Brockington Visitor: N. Katherine Hayles

The Surveillance Studies Centre is pleased to welcome N. Katherine Hayles to Queen's University as the 2010-11 Brockington Visitor.

N. Katherine Hayles, Professor of Literature at Duke University, teaches and writes on the relations of science, technology and literature in the 20th and 21st centuries. Her book How We Became Posthuman: Virtual Bodies in Cybernetics, Literature, and Informatics won the Rene Wellek Prize for the Best Book in Literary Theory in 1998-99, and her book Writing Machines won the Suzanne Langer Award for Outstanding Scholarship in 2002. Her work has been recognized by numerous fellowships and honors, including a Guggenheim, two National Endowment for the Humanities Fellowship, a Rockefeller Residential Fellowship, and a University of California Presidential Research Fellowship. She is currently at work on a book entitled How We Think: Transforming Power and Digital Technologies.

Brockington Lecture: In the Shadows of Surveillance: Secret Codes in the Telegraph Era

presented by N. Katherine Hayles

Robert Sutherland Room 202

Thursday, October 21, 2010

5:00 pm

The telegraph was the first long-range communication technology where it was not only possible but absolutely necessary for a third party to read the message. In this sense, the possibility of surveillance became not a contingent on-again-off-again practice but a systemic intervention; privacy thus became less a right than a practice that depended on the professionalization of telegraphers to maintain, regulate, and preserve . In response, a counter-technology of telegraph code books arose, some of which were tightly regulated to control who had access to the codes. In addition, the authors of these books also suggested variations that would allow users to modify the printed codes to ensure still greater secrecy. The evolution of these codes reveals a changing dynamic between human and machine cognition. As the codes moved from human-centric to machine-centric constructions from the late nineteenth to early twentieth centuries, human expertise moved from the sending and receiving of messages to the invention, construction and maintenance of machines that would send and receive the messages. Thus the enterprise of subverting surveillance had the effect of weaving ever tighter the co-evolution of machine and human cognition, anticipating the construction of computer codes and their mediations of human language (as well as the problems of surveillance associated with the Web and digital transmissions).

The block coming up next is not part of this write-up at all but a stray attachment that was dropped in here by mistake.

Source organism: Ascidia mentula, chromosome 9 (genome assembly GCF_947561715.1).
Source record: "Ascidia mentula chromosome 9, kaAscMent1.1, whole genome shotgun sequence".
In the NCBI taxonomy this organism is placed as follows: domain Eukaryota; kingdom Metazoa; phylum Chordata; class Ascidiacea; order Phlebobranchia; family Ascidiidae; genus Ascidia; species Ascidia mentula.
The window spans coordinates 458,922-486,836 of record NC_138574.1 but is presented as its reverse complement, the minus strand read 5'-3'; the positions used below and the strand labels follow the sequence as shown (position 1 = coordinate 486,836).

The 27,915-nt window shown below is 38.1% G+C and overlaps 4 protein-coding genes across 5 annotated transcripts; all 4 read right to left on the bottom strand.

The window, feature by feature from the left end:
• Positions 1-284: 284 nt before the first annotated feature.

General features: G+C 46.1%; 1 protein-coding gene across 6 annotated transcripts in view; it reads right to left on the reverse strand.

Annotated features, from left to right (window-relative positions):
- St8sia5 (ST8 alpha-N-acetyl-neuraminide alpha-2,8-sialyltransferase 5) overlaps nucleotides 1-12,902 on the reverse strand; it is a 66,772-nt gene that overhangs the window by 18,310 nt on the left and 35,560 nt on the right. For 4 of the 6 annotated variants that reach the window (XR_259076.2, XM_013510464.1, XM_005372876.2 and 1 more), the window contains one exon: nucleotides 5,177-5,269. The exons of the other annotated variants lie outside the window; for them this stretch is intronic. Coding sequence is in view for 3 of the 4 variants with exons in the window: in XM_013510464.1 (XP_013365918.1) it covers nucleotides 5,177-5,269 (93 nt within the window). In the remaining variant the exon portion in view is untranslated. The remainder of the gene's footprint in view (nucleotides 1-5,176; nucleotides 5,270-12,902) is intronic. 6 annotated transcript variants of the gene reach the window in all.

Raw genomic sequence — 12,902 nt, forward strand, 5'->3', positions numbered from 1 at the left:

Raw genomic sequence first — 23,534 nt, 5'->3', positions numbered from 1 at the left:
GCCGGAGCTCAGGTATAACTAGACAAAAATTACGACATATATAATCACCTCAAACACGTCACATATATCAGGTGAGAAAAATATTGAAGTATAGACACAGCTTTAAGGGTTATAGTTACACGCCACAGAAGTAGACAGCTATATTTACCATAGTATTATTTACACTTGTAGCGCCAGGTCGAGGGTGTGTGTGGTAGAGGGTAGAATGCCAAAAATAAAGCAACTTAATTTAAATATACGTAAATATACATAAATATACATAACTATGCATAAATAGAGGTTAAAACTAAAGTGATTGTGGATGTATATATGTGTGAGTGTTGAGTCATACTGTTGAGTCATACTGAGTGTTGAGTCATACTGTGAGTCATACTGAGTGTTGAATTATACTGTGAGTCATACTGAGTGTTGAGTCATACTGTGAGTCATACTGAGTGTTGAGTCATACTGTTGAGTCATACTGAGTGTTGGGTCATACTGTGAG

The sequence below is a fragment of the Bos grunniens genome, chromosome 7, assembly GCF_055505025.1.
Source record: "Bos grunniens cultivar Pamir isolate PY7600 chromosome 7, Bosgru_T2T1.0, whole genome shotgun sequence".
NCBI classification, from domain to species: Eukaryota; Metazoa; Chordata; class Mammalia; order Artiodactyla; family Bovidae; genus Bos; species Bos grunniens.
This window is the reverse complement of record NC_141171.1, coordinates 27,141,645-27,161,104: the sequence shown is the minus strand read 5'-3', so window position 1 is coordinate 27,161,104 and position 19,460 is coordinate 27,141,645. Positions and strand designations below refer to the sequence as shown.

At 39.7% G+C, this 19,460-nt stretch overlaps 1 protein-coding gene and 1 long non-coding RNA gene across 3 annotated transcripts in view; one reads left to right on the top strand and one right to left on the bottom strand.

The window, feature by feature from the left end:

This is a public lecture. A reception follows at the University Club.

Surveillance Studies Centre Seminar Series: “Databases, Postindustrial Knowledge Work, and Hall’s The Raw Shark Texts

Thursday, October 21st

12:30pm to 1:30pm

Kingston Hall room 201

In discussing databases, Alan Liu makes the point that they conform to the requirements of postindustrial knowledge work, namely that it be transformable, automated, and autonomously mobile. This talk explores the implications of databases for posthuman subjectivity in the context of Steven Hall's novel The Raw Shark Texts.

Everyone welcome!